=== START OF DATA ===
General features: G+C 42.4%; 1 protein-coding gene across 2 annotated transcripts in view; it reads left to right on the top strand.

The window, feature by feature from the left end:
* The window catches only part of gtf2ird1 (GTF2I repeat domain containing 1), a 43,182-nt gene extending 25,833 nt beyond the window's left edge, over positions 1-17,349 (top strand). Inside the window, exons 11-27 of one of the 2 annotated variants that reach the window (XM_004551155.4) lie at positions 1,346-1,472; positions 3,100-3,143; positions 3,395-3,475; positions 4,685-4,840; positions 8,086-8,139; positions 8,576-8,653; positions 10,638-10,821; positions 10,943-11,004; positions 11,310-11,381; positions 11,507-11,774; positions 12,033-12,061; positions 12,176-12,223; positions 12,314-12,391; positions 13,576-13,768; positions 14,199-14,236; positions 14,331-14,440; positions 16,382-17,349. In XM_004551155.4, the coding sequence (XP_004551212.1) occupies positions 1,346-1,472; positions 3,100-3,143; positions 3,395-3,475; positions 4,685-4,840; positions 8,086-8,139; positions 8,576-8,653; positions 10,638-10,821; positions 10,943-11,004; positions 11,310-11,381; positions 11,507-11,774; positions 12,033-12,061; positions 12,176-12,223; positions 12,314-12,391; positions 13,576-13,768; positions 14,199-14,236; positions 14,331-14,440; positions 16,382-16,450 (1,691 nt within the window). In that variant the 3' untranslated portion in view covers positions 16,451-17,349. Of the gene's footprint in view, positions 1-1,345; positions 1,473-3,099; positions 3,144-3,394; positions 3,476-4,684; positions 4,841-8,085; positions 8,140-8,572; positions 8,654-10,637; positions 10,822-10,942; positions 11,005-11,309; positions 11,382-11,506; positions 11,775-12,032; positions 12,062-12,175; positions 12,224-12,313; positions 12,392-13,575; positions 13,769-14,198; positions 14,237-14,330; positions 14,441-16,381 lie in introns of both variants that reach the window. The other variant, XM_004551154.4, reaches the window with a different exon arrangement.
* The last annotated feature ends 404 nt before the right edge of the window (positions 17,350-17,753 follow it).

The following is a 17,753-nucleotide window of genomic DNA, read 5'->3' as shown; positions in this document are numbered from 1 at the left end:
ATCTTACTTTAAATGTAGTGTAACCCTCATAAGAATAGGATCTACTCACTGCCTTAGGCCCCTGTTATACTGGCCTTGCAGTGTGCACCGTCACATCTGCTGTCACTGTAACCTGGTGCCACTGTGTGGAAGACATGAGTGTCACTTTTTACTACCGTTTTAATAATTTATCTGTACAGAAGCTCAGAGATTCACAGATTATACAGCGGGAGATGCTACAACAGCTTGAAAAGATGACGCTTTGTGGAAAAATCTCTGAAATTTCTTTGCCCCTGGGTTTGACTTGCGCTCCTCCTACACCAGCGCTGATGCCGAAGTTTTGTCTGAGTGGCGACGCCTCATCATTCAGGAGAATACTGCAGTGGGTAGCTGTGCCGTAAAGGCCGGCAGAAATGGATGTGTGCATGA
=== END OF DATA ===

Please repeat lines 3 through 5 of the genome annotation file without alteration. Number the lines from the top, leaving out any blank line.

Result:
* The window catches only part of gtf2ird1 (GTF2I repeat domain containing 1), a 43,182-nt gene extending 25,833 nt beyond the window's left edge, over positions 1-17,349 (top strand). Inside the window, exons 11-27 of one of the 2 annotated variants that reach the window (XM_004551155.4) lie at positions 1,346-1,472; positions 3,100-3,143; positions 3,395-3,475; positions 4,685-4,840; positions 8,086-8,139; positions 8,576-8,653; positions 10,638-10,821; positions 10,943-11,004; positions 11,310-11,381; positions 11,507-11,774; positions 12,033-12,061; positions 12,176-12,223; positions 12,314-12,391; positions 13,576-13,768; positions 14,199-14,236; positions 14,331-14,440; positions 16,382-17,349. In XM_004551155.4, the coding sequence (XP_004551212.1) occupies positions 1,346-1,472; positions 3,100-3,143; positions 3,395-3,475; positions 4,685-4,840; positions 8,086-8,139; positions 8,576-8,653; positions 10,638-10,821; positions 10,943-11,004; positions 11,310-11,381; positions 11,507-11,774; positions 12,033-12,061; positions 12,176-12,223; positions 12,314-12,391; positions 13,576-13,768; positions 14,199-14,236; positions 14,331-14,440; positions 16,382-16,450 (1,691 nt within the window). In that variant the 3' untranslated portion in view covers positions 16,451-17,349. Of the gene's footprint in view, positions 1-1,345; positions 1,473-3,099; positions 3,144-3,394; positions 3,476-4,684; positions 4,841-8,085; positions 8,140-8,572; positions 8,654-10,637; positions 10,822-10,942; positions 11,005-11,309; positions 11,382-11,506; positions 11,775-12,032; positions 12,062-12,175; positions 12,224-12,313; positions 12,392-13,575; positions 13,769-14,198; positions 14,237-14,330; positions 14,441-16,381 lie in introns of both variants that reach the window. The other variant, XM_004551154.4, reaches the window with a different exon arrangement.
* The last annotated feature ends 404 nt before the right edge of the window (positions 17,350-17,753 follow it).

The following is a 17,753-nucleotide window of genomic DNA, read 5'->3' as shown; positions in this document are numbered from 1 at the left end: